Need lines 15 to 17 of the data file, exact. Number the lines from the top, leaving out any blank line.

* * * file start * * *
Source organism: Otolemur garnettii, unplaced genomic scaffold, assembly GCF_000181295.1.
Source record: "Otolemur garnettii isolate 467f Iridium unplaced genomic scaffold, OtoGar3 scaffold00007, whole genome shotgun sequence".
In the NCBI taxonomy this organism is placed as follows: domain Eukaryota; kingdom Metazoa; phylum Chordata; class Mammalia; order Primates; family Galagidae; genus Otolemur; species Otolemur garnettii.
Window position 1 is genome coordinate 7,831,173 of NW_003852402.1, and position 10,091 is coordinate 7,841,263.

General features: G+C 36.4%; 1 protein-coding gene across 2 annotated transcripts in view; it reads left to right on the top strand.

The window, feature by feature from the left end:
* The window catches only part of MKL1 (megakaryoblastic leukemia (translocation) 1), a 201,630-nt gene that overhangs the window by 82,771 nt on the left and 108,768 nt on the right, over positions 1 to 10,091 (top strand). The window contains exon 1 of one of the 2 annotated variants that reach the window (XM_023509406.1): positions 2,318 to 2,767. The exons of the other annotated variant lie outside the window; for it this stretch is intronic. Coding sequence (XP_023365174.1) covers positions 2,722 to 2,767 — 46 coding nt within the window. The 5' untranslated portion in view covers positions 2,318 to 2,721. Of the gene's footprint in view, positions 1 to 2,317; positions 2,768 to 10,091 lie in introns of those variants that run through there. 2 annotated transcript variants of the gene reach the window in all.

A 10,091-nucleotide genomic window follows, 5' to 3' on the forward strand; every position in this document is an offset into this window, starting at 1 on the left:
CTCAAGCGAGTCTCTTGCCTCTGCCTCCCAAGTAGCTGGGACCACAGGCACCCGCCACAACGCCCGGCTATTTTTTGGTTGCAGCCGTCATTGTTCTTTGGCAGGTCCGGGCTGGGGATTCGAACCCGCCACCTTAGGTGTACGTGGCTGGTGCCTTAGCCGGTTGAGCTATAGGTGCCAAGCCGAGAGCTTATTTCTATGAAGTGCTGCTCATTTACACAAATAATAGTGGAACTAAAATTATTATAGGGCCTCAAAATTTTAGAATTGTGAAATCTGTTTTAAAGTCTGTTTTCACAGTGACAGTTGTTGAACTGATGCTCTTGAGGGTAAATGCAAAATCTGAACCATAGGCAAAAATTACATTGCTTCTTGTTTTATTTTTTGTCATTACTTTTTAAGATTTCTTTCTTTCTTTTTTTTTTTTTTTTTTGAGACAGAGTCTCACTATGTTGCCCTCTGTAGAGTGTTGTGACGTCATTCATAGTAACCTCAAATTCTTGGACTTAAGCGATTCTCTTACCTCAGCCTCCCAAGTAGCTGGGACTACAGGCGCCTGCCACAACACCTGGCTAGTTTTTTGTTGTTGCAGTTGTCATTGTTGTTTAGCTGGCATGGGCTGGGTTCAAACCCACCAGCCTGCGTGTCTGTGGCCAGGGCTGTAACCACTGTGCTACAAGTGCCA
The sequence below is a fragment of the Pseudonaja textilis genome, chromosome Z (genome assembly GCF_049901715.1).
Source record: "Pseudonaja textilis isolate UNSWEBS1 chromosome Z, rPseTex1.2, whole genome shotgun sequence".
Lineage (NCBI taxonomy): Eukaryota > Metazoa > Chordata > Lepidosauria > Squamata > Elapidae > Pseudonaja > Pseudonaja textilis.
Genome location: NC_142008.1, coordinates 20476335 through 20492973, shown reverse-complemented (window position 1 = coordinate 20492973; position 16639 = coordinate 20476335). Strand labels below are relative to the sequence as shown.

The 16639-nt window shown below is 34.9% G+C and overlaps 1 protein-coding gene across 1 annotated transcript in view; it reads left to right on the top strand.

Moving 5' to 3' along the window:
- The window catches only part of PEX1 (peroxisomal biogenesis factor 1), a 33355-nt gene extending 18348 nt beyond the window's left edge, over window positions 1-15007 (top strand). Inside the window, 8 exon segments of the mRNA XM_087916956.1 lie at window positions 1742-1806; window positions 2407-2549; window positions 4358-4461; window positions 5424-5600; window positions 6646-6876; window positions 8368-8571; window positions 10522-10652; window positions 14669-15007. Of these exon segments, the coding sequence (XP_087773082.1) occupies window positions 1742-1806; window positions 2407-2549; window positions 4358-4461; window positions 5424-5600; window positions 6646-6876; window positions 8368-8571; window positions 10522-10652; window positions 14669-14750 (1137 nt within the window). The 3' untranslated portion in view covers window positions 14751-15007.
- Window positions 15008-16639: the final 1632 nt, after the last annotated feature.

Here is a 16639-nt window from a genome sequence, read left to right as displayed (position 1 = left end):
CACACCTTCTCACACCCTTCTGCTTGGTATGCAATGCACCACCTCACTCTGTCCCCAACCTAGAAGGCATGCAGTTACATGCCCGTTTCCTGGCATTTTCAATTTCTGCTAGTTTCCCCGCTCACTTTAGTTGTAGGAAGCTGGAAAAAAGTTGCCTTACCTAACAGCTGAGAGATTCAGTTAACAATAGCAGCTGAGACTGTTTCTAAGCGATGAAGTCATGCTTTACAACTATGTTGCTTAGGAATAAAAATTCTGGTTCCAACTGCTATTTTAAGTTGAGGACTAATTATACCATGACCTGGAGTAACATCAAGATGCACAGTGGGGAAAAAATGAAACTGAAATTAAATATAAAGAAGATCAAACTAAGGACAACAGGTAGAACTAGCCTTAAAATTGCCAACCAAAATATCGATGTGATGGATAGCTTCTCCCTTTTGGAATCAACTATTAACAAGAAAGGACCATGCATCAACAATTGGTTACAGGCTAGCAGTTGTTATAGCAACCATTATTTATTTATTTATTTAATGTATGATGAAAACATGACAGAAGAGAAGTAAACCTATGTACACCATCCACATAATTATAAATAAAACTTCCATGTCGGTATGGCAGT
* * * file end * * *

Moving 5' to 3' along the window:
- The window catches only part of PEX1 (peroxisomal biogenesis factor 1), a 33355-nt gene extending 18348 nt beyond the window's left edge, over window positions 1-15007 (top strand). Inside the window, 8 exon segments of the mRNA XM_087916956.1 lie at window positions 1742-1806; window positions 2407-2549; window positions 4358-4461; window positions 5424-5600; window positions 6646-6876; window positions 8368-8571; window positions 10522-10652; window positions 14669-15007. Of these exon segments, the coding sequence (XP_087773082.1) occupies window positions 1742-1806; window positions 2407-2549; window positions 4358-4461; window positions 5424-5600; window positions 6646-6876; window positions 8368-8571; window positions 10522-10652; window positions 14669-14750 (1137 nt within the window). The 3' untranslated portion in view covers window positions 14751-15007.
- Window positions 15008-16639: the final 1632 nt, after the last annotated feature.